[Kelly Holton] So how can travelers to China protect themselves from bird flu?
[Dr. Kozarsky] People should avoid going to bird farms or live bird markets while in Asia. Don’t touch live, sick, or dead birds, or any surfaces that have bird feces, blood, or other body fluids on them. Wash your hands often with soap and water, or use an alcohol-based hand gel if soap and water aren’t available. Cover your mouth and nose when you cough, and be sure to wash your hands afterwards.
[Kelly Holton] That’s great advice. So now travelers know not to touch birds, but what if they want to eat chicken or duck. Is it safe?
[Dr. Kozarsky] It’s entirely safe to eat these meats if they’re cooked properly. Travelers need to make sure that all meat and other foods from birds, like eggs, are fully cooked. When you’re cooking, always keep raw meats away from other foods. After touching raw poultry or eggs, wash your hands and all surfaces, dishes, and utensils thoroughly with soap and water.
[Kelly Holton] Great. Do you have any other advice for travelers?
[Dr. Kozarsky] Every destination, even in different areas of the same country, will have unique health issues that travelers need to know about. For example, travelers going to rural areas of certain provinces in China are at risk for malaria, while those only going to Beijing or other big cities are not. The best advice is to visit www.cdc.gov/travel to read about the health risks in your destination and how to protect you and your family.
[Kelly Holton] Are there any other risks travelers should be aware of?
[Dr. Kozarsky] One other major risk to be aware of are injuries, which are the leading cause of preventable death among travelers.
[Kelly Holton] I didn’t realize that. What’s the source of all these injuries?
[Dr. Kozarsky] Road traffic injuries are the most common and are the leading cause of injury-related deaths, worldwide. Travelers should always wear a safety belt in a moving vehicle when available, ride in marked taxis, and use caution when crossing the street. If you’re traveling in a developing country, don’t drive at night. And just like at home, never drink and drive.
[Kelly Holton] That’s a great reminder. Now, changing gears a bit, how can families keep their kids safe and healthy while they’re traveling?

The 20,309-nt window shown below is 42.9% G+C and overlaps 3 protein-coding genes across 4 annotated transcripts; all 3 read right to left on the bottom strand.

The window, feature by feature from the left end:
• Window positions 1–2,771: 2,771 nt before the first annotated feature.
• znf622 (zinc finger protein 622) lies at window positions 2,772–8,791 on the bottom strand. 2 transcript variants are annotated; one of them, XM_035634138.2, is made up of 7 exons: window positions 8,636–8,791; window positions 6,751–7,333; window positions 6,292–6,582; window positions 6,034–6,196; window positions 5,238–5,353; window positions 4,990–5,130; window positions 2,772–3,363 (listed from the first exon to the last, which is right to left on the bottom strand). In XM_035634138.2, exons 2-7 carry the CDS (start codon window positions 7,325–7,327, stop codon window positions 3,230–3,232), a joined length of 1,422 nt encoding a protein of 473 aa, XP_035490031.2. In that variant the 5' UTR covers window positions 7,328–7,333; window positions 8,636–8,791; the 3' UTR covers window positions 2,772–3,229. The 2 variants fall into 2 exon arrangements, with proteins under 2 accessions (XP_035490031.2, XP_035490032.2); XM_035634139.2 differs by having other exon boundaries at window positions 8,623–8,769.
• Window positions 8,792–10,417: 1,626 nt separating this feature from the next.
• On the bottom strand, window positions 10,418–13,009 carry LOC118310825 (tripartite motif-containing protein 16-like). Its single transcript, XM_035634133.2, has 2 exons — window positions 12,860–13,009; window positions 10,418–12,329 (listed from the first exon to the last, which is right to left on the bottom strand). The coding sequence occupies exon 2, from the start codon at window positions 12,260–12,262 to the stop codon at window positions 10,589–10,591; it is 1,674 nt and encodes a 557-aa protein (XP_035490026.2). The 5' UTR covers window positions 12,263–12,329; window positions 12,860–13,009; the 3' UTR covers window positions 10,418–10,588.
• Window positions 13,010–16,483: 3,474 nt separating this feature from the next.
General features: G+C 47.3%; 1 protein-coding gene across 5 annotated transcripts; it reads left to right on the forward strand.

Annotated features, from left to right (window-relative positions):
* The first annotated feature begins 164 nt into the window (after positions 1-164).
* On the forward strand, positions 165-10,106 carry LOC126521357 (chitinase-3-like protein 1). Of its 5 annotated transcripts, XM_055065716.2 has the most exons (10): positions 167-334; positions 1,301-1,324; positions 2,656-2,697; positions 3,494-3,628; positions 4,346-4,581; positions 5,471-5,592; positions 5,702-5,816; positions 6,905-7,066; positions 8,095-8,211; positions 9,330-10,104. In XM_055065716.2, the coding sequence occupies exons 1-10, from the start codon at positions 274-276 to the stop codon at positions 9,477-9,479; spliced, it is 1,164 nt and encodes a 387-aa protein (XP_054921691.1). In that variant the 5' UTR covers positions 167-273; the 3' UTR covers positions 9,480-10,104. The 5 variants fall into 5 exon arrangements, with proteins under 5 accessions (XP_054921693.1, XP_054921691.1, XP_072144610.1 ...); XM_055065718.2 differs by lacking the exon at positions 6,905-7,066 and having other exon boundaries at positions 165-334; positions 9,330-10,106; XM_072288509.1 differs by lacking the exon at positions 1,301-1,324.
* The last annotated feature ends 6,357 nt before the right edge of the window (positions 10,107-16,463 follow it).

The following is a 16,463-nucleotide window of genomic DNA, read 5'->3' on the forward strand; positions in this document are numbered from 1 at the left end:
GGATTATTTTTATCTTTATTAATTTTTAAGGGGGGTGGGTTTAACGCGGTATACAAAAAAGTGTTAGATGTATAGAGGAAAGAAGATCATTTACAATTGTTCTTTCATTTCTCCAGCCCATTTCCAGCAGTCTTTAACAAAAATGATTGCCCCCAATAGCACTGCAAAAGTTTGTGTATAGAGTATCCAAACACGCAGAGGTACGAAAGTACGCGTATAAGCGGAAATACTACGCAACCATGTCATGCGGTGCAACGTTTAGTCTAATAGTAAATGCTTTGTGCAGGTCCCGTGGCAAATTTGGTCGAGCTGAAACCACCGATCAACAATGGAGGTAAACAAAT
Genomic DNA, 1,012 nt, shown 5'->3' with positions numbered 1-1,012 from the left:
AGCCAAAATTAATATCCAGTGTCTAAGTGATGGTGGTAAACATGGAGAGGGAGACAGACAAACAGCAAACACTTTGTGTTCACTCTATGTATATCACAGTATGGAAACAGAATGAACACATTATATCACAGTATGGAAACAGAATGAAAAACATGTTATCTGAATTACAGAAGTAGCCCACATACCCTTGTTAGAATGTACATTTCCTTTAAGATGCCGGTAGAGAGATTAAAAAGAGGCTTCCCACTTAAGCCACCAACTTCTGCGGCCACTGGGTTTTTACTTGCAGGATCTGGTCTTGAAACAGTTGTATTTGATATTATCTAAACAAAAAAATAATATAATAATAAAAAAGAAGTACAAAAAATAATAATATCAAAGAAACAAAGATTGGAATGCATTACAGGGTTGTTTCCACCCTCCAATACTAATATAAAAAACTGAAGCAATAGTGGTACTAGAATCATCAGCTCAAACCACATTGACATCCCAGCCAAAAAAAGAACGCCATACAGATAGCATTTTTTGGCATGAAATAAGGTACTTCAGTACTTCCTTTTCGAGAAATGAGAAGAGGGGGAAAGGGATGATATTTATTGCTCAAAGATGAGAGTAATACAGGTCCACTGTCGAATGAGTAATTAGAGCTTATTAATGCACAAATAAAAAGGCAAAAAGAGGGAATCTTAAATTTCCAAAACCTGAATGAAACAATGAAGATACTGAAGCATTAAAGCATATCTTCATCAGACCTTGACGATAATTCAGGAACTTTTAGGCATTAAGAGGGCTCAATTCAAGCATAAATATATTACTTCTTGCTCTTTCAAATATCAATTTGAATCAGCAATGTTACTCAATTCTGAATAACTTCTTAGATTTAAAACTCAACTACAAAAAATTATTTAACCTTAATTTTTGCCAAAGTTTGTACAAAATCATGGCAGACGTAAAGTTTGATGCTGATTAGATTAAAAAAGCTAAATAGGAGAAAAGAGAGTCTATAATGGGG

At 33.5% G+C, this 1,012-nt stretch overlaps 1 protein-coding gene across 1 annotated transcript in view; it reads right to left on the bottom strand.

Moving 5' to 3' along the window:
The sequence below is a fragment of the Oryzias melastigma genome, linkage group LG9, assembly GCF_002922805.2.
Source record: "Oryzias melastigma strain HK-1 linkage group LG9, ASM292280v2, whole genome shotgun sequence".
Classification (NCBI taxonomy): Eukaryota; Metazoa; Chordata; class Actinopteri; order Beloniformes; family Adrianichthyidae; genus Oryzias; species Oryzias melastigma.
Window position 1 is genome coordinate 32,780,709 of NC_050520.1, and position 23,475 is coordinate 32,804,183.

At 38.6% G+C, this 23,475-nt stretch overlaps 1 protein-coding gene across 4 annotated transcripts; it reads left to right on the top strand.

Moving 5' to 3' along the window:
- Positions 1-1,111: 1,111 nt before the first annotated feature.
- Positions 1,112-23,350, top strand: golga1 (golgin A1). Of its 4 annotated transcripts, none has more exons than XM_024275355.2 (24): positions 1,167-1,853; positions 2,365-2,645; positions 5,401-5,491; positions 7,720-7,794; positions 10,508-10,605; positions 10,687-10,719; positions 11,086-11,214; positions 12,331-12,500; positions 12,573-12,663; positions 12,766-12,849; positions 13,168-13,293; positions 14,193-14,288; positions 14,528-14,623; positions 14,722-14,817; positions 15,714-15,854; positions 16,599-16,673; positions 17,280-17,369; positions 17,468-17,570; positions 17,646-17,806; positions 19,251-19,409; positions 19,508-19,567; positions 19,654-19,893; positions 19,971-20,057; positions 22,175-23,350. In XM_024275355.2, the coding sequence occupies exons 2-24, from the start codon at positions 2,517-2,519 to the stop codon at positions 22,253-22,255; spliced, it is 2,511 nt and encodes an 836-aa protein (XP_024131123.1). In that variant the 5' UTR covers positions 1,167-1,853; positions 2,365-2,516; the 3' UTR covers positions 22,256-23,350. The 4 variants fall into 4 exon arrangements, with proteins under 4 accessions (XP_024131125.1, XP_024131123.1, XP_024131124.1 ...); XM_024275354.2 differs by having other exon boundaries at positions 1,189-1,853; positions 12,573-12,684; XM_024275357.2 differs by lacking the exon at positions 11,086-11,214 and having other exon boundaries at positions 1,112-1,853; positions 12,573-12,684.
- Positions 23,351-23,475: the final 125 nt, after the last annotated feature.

[Dr. Kozarsky] Parents should be aware that all the health risks we’ve been talking about apply to children as well. There are, however, two diseases that require special precautions with kids. The first is rabies. Children often like to play with animals, but it may put them at risk for rabies. Teach your children not to touch any animals while you’re traveling. The second is diarrhea, which commonly affects children. Parents should frequently wash toys and other objects that their child may put in his or her mouth. Encourage kids to wash their hands. Parents may also want to bring along a health kit for their children, including an alcohol-based hand sanitizer and any medications their child may need.
[Kelly Holton] Well, this has been very helpful. Is there anything else you can think of that travelers to the Olympics need to know?
[Dr. Kozarsky] Make an appointment for you and your family to see a travel medicine specialist or healthcare provider familiar with giving travel advice BEFORE you leave, preferably 4-6 weeks before your trip. If you’re leaving in less than 4 weeks, you should still see a healthcare provider before travel. During the appointment, tell the doctor where you’ll be traveling and ask about any precautions you should take and medicines or shots you need. Be sure that you and your family are up-to-date on all your routine vaccinations, including the seasonal flu vaccine. Also, talk to the doctor about additional safety precautions to take while traveling with children. And finally….please enjoy your trip!
[Kelly Holton] Dr. Kozarsky, thanks for sharing this important travel information with our listeners. On behalf of Dr. Kozarsky and the rest of CDC’s travelers’ health team, we wish you a safe and healthy trip!
[Announcer] The CDC Travelers’ Health and Animal Importation Branch is pleased to present this travel tip and wishes all travelers a safer, healthier trip.
[Announcer] For the most accurate health information, visit www.cdc.gov or call 1-800-CDC-INFO, 24/7.